As with variation in ‘racial’ features, I think it is reasonable to argue that there is a continuum of variation between the sexes. Apart from the obvious fact of having a penis or a vagina, there are (after puberty) secondary sex characteristics such as body shape and hair and hormones, which are typical of one or the other sex, but may be present in varying degrees in people of both sexes. At least in respect to the secondary sex characteristics, the continuum of variation between the sexes exists.
But this does not negate the fact of the division of humankind into two, and only two, distinct sexes.
How can a continuum of variation be compatible with two distinct categories? Consider this analogous situation: As with most species, human beings have juvenile and adult forms. In human beings there is a continuum of change from juvenile to adult, and it is impossible to determine the exact moment at which the child becomes adult. Furthermore, the categories of juvenile and adult can be broken down further into embryo, foetus, infant, child, adolescent, youth, maturity, and senility. Does all this negate the reality of the juvenile/adult stages of development? Absolutely not: the distinction remains that juveniles are unable to reproduce until they become adults. This is an objective difference which is totally independent of any human thinking about the question; an example in nature of quantity passing into quality.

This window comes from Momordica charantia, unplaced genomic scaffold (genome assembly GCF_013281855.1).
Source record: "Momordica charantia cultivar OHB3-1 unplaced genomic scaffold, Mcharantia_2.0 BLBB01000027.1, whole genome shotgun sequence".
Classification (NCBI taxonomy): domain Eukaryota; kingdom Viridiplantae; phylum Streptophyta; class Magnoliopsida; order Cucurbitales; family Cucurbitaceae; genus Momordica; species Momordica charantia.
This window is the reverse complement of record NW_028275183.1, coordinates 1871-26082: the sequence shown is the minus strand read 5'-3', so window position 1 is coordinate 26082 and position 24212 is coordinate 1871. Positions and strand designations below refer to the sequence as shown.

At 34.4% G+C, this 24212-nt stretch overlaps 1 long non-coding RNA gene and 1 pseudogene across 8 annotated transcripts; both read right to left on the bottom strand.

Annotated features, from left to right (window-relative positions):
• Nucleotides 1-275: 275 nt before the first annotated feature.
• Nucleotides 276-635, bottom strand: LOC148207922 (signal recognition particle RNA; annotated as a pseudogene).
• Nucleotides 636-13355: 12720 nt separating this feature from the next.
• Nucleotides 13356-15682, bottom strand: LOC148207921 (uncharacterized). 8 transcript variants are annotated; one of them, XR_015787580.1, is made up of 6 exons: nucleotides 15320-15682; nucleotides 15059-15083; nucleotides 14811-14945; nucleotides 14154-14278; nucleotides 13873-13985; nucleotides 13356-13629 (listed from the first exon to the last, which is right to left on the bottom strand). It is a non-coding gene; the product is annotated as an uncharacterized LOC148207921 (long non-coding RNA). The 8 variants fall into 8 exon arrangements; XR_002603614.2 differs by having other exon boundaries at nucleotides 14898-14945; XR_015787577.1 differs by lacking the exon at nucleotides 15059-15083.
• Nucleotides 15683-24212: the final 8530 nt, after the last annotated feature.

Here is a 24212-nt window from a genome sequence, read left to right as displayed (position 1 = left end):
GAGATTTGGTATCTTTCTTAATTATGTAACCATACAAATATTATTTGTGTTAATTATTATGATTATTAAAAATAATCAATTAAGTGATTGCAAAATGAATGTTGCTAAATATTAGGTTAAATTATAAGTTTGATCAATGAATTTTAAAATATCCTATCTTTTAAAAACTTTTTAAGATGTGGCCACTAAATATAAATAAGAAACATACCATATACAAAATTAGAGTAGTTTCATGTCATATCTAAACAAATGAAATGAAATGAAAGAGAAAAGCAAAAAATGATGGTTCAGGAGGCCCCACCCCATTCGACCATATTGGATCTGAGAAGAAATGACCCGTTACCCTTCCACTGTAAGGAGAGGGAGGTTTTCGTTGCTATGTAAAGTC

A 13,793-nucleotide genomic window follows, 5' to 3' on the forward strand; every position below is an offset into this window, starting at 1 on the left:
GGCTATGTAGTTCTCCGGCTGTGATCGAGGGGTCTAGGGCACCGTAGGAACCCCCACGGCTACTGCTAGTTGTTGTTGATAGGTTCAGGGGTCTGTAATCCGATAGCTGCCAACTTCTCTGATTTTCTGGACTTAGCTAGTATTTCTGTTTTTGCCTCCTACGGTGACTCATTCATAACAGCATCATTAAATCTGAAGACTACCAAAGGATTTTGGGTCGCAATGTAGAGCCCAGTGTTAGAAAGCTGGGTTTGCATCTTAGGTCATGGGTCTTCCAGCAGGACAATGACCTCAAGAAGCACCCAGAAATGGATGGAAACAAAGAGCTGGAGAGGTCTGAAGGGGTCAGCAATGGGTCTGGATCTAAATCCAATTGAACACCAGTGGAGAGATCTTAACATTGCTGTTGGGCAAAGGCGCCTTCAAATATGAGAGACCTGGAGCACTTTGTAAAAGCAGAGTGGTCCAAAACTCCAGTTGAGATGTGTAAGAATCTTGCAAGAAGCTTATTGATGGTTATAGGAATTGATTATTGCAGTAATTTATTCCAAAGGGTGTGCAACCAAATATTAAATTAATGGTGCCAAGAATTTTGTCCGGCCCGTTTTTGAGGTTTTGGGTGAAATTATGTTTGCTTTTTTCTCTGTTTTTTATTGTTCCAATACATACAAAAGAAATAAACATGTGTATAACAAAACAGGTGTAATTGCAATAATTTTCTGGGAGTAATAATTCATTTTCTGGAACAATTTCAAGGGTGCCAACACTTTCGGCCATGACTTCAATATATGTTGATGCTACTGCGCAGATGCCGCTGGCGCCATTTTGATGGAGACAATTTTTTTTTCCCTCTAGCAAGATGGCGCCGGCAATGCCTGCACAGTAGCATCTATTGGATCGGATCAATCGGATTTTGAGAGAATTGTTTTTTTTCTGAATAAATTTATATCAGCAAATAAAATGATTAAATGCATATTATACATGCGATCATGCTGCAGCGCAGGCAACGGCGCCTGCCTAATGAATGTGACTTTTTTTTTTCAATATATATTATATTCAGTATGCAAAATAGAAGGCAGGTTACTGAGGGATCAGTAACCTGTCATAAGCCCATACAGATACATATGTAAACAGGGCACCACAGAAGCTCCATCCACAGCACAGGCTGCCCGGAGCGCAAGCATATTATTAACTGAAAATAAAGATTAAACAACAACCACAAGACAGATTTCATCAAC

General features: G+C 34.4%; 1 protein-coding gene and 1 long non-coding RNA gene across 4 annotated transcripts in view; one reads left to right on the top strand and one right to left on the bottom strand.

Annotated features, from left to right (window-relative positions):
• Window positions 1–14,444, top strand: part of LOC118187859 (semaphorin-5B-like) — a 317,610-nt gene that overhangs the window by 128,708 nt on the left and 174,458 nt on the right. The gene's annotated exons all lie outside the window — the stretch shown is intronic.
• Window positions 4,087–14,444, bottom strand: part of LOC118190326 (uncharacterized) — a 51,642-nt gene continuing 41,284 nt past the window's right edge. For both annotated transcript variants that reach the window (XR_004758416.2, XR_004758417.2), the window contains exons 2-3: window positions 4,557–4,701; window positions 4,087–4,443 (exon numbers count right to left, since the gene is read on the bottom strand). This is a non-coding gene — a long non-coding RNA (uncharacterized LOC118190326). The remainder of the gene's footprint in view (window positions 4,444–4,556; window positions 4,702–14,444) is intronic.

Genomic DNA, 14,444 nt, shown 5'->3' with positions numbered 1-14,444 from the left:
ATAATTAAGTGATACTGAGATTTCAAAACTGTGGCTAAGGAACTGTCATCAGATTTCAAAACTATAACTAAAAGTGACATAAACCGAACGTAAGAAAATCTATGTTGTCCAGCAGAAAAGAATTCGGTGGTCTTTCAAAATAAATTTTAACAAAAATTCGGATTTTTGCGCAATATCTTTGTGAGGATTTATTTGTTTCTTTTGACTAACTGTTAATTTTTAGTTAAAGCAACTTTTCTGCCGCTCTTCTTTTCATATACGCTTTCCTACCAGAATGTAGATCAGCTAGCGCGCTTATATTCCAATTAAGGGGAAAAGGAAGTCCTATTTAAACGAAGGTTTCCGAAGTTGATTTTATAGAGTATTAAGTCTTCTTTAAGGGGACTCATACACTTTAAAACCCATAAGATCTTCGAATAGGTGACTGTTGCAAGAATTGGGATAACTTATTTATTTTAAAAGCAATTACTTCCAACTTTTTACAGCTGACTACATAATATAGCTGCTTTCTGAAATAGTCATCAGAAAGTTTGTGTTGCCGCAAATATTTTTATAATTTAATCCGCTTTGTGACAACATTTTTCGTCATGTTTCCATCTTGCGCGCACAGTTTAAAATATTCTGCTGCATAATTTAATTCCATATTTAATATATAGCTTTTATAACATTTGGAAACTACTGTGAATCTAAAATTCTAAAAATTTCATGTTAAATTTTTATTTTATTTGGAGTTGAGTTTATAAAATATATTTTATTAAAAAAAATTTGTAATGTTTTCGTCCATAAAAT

In the case of race, there is no objective difference of function between the different ‘races’. This is demonstrably not true in the case of sex, because of the different function of the two sexes in reproduction. Those who ‘reject the binary’ and replace it with an ever-expanding list of categories and ‘identities’ (which further confuse matters by mixing up sex and sexuality) are engaging in unscientific fantasies.
I doubt that many people take such unscientific claptrap seriously. But a large number passively accept the idea of gender as identity, and it informs public policy in an increasing number of ways. For example, in most provinces of Canada there is no longer an requirement for people to have had gender reassignment surgery in order to change their legal sex designation; Denmark and Argentina have made a similar change. Ontario is likely to issue ‘gender-neutral’ birth certificates by 2018. A government committee has recently recommended a change along similar lines in New Zealand.